Node.js and Ruby on Rails are two popular solutions used in web development. Both loved for their simplicity, speed of development, and easy code maintenance, they are often compared and seem to be good alternatives to Python, Java, PHP or .NET.

While Ruby on Rails is based on the Ruby language, Node.js represents a “JavaScript everywhere” paradigm, unifying web application development around a single programming language, rather than different languages for server side and client side scripts.

When Ruby on Rails was first introduced, it was quickly appreciated for its simple and readable, English-like syntax. However, RoR’s popularity has been slowly declining over the past few years. And even though the decline of RoR is rather slow, we can notice that every time it tries to recover after its minor declines, it rarely gets back to the previous level.

Node.js, on the other hand, seems to be just at its best – and it’s higher than Ruby on Rails has ever been!

Node.js vs. Ruby on Rails

Companies are switching to Node

Ruby on Rails was originally used for building famous software products, such as Basecamp, Twitter, Netflix, Slideshare, Dribble, Kickstarter, Airbnb, Github, or Groupon.

Many of them, however, are now gradually migrating to Node.js: Twitter, Groupon, Netflix, just to mention a few.

Is Node.js safe?
Read about 13 best Node.js safety practices

Why are these companies migrating to Node.js? Is it simply better than Ruby on Rails? And does it actually indicate that Node.js development is now a better choice than Ruby on Rails development? Let’s analyze the advantages and disadvantages of both!

Node.js pros and cons

Node.js prosNode.js cons
  • It represents the “JavaScript everywhere” paradigm
  • It’s fast
  • It’s lightweight
  • It’s scalable
  • Easy working with large files
  • It handles multiple requests simultaneously
  • It is growing really fast
  • Good community around it
  • Low maturity
  • No multithreading
  • Can be rather unstable

Node.js pros

It’s all JavaScript

The same language on client and server-side makes Node.js applications faster than the ones that utilize different languages. Also, writing web applications in Node.js, using JS from back- to front-end is an optimization factor that may shorten time-to-market and make the future maintenance easier.

It’s fast

Node.js is based on one of the fastest engines – Google’s V8. The speed of code execution is also enhanced by runtime environment as it supports the non-blocking I/O operations. Node.js is able to demonstrate really high runtime speed giving much faster coding experiences to the programmers. Thanks to that, Node.js apps are faster to develop and they serve the same amount of traffic with less hardware.

Benchmark runtime: Ruby, PHP, JS,  Go, Java, C
(source: Codeburst)

It’s lightweight

Node.js is lightweight both for in-memory usage and data-dense real-time web applications that work on multiple devices. As it requires a relatively small amount of computing resources, it is not only fast (as mentioned above), but also more accessible for users.

It’s scalable

There are three reasons that stand behind Node’s scalability: it is one of the technologies natively handled by AWS, it can be easily broken down into microservices, and it has an event-based model.

Scalability makes Node a good choice for applications that are expected to quickly grow the number of users. It’s not a coincidence that companies such as LinkedIn, Netflix, or Twitter are switching to Node.js.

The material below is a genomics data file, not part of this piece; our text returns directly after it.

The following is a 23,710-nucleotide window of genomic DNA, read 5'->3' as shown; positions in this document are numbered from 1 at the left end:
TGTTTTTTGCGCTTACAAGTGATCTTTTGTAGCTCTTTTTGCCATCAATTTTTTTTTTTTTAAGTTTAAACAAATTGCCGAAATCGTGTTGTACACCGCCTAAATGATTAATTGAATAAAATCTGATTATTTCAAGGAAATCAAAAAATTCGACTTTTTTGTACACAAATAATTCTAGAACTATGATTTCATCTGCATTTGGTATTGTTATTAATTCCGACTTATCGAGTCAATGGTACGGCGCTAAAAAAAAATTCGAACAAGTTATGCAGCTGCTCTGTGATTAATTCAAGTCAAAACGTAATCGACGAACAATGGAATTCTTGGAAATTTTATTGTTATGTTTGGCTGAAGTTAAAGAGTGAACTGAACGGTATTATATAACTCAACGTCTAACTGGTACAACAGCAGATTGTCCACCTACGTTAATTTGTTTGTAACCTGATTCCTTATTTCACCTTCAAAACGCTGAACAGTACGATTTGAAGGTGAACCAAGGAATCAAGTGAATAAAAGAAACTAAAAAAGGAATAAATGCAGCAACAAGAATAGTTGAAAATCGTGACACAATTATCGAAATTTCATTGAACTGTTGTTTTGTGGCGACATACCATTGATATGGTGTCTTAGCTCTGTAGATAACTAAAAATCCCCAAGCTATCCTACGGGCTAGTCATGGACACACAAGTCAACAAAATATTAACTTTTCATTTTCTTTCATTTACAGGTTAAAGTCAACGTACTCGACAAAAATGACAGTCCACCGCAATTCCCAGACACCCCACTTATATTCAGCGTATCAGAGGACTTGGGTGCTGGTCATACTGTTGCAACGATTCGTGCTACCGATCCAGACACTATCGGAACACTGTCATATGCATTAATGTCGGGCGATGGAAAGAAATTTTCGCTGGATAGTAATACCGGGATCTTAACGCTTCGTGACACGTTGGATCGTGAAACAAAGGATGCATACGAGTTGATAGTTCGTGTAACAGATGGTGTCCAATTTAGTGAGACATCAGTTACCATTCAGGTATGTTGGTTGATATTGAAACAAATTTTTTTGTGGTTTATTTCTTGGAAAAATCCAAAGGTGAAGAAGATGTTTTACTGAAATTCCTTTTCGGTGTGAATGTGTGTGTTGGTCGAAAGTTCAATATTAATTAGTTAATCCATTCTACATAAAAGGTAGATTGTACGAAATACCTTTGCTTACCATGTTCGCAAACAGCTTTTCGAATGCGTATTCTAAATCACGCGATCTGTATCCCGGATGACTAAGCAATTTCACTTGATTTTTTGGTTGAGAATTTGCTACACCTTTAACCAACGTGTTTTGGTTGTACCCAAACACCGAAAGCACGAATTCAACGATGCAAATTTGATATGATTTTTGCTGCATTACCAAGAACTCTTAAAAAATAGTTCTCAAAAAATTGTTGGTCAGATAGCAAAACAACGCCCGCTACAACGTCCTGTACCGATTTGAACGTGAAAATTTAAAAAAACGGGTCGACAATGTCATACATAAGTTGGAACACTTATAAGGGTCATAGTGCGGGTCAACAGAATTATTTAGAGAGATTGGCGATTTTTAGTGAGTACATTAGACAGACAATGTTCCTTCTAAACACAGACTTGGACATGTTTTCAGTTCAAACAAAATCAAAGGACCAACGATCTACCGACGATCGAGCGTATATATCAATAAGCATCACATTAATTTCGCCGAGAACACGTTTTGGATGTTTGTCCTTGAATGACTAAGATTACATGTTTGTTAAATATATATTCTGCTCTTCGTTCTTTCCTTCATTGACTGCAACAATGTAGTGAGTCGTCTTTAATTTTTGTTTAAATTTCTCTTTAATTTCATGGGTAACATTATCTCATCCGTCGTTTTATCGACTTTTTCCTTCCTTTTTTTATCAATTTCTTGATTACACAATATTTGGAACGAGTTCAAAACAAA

Easy working with large files

Thanks to Node’s stream modules, it is easy to handle large files. Streams are basically the collection of data – just like arrays or strings. Unlike them, streams don’t need to be available all at once. Thanks to that, they don’t have to “fit” in the memory limits – and that’s like a holy grail for the challenges of handling large amounts of data!

It handles the requests simultaneously

The ability to handle the requests simultaneously makes Node a perfect environment for real-time web apps such as chats, games or collaboration tools. With Node.js, multiple users can be editing the same file, moving tasks between the boards, commenting, adding media files – all at the same time.

It is growing really fast!

A new version is released every 6 months, there is a great choice of open-source scripts, libraries, and applications supporting Node.js, and there is a wide range of hosting options and built-in server support. Also, the community behind Node.js is large and getting bigger each day. The bigger the community gets, the easier it is to get support.

Node.js cons

Low maturity

Node.js is a relatively new technology. Even though its core is stable, some packages in the npm registry have not been properly documented yet – which makes them more difficult to use.

No multithreading

Even though it is able to handle the requests simultaneously, we need to remember that there is no multithreading. If a real-time Node.js application is not implemented correctly, the callbacks may slow it down. When implemented correctly, however, it’s not a con anymore.


Node.js has been criticized for changing API at frequent intervals. Is it a serious issue? Well, when the API changes, developers need to make changes to the existing code base to make it compatible with the latest version of the Node.js API. The things are changing over the new versions of Node, so it may not be the reason to discredit it but it’s worth to keep such issues in mind when building a Node.js app.

Ruby on Rails pros and cons

Ruby on Rails prosRuby on Rails cons
  • Speed of development
  • Simple, English-like syntax
  • Good community around it
  • Open-source solution with a rich set of gems
  • Low performance
  • Low scalability
  • Slow runtime speed
  • Lack of flexibility
  • Open-source solution with a (too) rich set of gems

Pros of Ruby on Rails

Speed of development